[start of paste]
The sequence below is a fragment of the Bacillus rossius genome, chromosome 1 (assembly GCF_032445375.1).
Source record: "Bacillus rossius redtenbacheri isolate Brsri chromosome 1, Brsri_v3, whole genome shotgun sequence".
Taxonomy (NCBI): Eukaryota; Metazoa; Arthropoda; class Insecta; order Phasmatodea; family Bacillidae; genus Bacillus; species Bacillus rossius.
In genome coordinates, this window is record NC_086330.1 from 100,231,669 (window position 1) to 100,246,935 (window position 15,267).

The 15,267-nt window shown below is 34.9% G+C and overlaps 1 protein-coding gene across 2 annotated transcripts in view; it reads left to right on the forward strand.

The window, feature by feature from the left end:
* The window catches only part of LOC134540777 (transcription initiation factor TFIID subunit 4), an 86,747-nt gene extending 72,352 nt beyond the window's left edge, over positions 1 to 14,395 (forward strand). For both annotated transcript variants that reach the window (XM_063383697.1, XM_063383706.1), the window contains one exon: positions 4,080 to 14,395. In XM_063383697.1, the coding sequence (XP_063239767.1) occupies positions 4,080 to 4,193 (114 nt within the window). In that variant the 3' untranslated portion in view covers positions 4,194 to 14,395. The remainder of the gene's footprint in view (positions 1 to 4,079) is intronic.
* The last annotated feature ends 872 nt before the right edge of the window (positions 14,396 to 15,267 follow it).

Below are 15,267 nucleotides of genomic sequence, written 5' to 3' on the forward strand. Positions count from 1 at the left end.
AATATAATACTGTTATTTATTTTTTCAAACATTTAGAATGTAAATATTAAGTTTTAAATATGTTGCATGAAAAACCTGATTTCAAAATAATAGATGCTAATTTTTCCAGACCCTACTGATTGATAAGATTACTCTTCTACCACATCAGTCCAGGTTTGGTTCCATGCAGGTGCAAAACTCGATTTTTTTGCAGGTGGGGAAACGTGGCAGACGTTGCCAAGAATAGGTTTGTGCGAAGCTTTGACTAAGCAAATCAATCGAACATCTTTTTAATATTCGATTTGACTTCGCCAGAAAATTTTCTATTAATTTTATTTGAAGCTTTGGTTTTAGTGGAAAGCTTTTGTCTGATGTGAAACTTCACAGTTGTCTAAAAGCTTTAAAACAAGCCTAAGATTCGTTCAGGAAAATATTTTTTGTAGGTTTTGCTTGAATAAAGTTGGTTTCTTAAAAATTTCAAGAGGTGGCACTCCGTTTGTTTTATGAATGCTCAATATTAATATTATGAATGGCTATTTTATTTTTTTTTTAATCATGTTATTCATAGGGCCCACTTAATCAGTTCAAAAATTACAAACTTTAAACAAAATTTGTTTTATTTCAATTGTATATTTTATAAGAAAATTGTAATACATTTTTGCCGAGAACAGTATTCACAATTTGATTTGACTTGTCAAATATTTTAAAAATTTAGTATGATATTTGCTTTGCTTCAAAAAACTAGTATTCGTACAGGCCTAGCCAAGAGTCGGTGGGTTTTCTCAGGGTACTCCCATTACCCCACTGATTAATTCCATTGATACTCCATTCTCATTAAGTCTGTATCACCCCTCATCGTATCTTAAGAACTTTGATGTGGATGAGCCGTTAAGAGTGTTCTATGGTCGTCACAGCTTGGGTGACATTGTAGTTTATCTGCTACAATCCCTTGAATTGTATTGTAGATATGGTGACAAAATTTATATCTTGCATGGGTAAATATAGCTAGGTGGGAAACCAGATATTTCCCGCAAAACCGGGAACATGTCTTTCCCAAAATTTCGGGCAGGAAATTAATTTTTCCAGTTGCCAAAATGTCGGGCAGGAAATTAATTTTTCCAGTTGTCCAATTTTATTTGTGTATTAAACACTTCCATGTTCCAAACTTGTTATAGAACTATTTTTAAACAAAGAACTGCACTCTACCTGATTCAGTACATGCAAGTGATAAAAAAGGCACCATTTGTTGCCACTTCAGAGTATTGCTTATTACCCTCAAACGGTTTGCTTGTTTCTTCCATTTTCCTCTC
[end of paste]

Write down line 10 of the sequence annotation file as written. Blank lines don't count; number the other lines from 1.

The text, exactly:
AATATAATACTGTTATTTATTTTTTCAAACATTTAGAATGTAAATATTAAGTTTTAAATATGTTGCATGAAAAACCTGATTTCAAAATAATAGATGCTAATTTTTCCAGACCCTACTGATTGATAAGATTACTCTTCTACCACATCAGTCCAGGTTTGGTTCCATGCAGGTGCAAAACTCGATTTTTTTGCAGGTGGGGAAACGTGGCAGACGTTGCCAAGAATAGGTTTGTGCGAAGCTTTGACTAAGCAAATCAATCGAACATCTTTTTAATATTCGATTTGACTTCGCCAGAAAATTTTCTATTAATTTTATTTGAAGCTTTGGTTTTAGTGGAAAGCTTTTGTCTGATGTGAAACTTCACAGTTGTCTAAAAGCTTTAAAACAAGCCTAAGATTCGTTCAGGAAAATATTTTTTGTAGGTTTTGCTTGAATAAAGTTGGTTTCTTAAAAATTTCAAGAGGTGGCACTCCGTTTGTTTTATGAATGCTCAATATTAATATTATGAATGGCTATTTTATTTTTTTTTTAATCATGTTATTCATAGGGCCCACTTAATCAGTTCAAAAATTACAAACTTTAAACAAAATTTGTTTTATTTCAATTGTATATTTTATAAGAAAATTGTAATACATTTTTGCCGAGAACAGTATTCACAATTTGATTTGACTTGTCAAATATTTTAAAAATTTAGTATGATATTTGCTTTGCTTCAAAAAACTAGTATTCGTACAGGCCTAGCCAAGAGTCGGTGGGTTTTCTCAGGGTACTCCCATTACCCCACTGATTAATTCCATTGATACTCCATTCTCATTAAGTCTGTATCACCCCTCATCGTATCTTAAGAACTTTGATGTGGATGAGCCGTTAAGAGTGTTCTATGGTCGTCACAGCTTGGGTGACATTGTAGTTTATCTGCTACAATCCCTTGAATTGTATTGTAGATATGGTGACAAAATTTATATCTTGCATGGGTAAATATAGCTAGGTGGGAAACCAGATATTTCCCGCAAAACCGGGAACATGTCTTTCCCAAAATTTCGGGCAGGAAATTAATTTTTCCAGTTGCCAAAATGTCGGGCAGGAAATTAATTTTTCCAGTTGTCCAATTTTATTTGTGTATTAAACACTTCCATGTTCCAAACTTGTTATAGAACTATTTTTAAACAAAGAACTGCACTCTACCTGATTCAGTACATGCAAGTGATAAAAAAGGCACCATTTGTTGCCACTTCAGAGTATTGCTTATTACCCTCAAACGGTTTGCTTGTTTCTTCCATTTTCCTCTC